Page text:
Fahnestock v. State

Citation1 N.E. 372, 102 Ind. 156
Case DateMay 26, 1885
CourtSupreme Court of Indiana

102 Ind. 156
1 N.E. 372

Fahnestock
v.
State.

Supreme Court of Indiana.

Filed May 26, 1885.


Appeal from Randolph circuit court.


Thompson & Thompson and Watson & Engle, for appellant.

The Attorney General, for the State.

[1 N.E. 373]


Howk, J.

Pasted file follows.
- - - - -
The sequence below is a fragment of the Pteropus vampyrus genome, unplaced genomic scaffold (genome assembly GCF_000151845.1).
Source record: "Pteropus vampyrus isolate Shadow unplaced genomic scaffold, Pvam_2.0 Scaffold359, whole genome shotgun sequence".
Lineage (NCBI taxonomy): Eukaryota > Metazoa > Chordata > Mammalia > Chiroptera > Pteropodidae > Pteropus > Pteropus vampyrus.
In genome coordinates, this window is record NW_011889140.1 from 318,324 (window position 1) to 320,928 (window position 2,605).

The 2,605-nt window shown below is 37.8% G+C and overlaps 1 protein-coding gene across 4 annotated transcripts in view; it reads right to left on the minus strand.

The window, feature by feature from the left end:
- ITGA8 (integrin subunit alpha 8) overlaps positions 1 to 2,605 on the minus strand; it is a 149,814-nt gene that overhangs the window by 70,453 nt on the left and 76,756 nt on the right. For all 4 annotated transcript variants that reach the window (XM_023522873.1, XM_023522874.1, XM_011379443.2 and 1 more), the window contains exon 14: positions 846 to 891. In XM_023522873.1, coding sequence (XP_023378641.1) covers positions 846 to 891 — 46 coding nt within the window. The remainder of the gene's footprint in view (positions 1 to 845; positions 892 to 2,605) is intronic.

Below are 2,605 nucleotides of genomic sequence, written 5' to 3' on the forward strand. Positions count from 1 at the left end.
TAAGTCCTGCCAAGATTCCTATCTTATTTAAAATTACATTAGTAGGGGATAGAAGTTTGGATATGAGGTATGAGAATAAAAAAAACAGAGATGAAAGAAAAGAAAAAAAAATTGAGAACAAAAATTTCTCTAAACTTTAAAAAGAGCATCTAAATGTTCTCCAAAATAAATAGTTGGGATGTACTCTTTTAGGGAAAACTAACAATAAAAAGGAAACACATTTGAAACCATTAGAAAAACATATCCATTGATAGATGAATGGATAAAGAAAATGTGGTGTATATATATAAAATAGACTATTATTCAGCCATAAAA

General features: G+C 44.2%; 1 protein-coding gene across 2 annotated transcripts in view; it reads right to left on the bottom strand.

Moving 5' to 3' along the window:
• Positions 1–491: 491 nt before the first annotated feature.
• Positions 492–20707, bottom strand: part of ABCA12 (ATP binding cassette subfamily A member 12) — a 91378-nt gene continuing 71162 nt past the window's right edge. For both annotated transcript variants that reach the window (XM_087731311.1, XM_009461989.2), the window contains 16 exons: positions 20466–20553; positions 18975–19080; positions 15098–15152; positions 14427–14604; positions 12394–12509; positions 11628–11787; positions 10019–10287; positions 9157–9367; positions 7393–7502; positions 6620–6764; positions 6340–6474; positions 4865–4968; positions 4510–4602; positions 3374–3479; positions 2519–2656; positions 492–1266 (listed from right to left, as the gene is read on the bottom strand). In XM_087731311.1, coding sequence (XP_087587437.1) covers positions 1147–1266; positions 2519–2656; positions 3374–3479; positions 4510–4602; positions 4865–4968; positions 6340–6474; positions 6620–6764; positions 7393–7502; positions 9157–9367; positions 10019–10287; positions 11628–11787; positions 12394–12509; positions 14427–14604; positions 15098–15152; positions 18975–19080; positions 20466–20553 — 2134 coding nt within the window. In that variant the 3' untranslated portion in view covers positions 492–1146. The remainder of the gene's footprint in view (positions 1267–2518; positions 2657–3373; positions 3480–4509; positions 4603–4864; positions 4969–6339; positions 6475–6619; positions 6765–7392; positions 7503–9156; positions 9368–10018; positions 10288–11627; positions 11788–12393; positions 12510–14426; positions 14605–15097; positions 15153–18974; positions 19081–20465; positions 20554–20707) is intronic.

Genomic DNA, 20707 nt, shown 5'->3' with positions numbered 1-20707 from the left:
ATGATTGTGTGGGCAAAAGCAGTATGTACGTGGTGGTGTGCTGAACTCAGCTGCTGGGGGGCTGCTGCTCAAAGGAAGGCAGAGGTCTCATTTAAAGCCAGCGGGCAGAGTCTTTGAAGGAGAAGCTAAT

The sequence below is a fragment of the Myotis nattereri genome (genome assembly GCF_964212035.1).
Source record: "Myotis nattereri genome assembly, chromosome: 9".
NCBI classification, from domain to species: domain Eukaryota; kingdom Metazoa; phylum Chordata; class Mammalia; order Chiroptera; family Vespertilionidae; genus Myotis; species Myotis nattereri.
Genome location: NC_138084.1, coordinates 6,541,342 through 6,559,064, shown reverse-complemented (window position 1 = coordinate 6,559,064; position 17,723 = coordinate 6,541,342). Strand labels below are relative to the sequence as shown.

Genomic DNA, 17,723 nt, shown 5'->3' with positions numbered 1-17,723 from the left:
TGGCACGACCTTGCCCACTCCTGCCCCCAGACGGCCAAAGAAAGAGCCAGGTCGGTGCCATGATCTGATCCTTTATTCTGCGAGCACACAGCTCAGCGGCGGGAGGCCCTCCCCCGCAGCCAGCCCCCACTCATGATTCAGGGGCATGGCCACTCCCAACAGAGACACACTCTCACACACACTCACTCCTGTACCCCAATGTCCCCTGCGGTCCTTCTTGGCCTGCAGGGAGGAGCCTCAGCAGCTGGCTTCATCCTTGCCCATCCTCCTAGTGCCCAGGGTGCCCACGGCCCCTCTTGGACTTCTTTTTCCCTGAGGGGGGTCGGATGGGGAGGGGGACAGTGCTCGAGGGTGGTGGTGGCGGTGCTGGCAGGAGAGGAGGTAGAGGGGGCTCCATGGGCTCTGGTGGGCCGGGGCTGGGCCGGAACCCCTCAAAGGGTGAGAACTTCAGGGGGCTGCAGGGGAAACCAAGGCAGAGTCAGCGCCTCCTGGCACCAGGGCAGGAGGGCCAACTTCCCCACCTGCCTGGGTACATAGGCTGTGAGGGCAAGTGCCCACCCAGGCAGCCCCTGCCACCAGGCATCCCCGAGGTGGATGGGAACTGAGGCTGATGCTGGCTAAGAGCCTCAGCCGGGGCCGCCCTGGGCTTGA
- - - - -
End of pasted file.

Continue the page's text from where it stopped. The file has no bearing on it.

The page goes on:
The first error of which the appellant complains in this case is the overruling of his motion to quash the indictment. It was charged in the indictment that James Fahnestock, late of Randolph county, Indiana, “on the first day of September, 1884, at said county and state aforesaid, did then and there unlawfully frequent houses of ill-fame, well knowing them to be such; and did then and there unlawfully frequent houses of assignation, well knowing them to be such; and did then and there unlawfully associate with females known and reputed as prostitutes, to-wit, with one Hattie Knecht, and others whose names are to the grand jury unknown, well knowing them to be such; and was then and there unlawfully engaged in and about a house of prostitution; the said James Fahnestock then and there being a male person, contrary to the form of the statute,” etc. The only objection urged to the indictment by appellant's counsel is that it is bad for duplicity. It is manifest upon the face of the indictment that it was intended to charge the appellant therein with the offense against public morals of being a pimp. This offense is defined, and its punishment prescribed, in section 2002, Rev. St. 1881, which reads as follows: “Whoever, being a male person, frequents houses of ill-fame or of assignation, or associates with females known or reputed as prostitutes, or frequents gambling-houses with prostitutes, or is engaged in or about a house of prostitution, is a pimp, and, upon conviction thereof, shall be fined in any sum not more than one hundred dollars, nor less than ten dollars, and imprisonment in the county jail not more than sixty days, nor less than ten days.”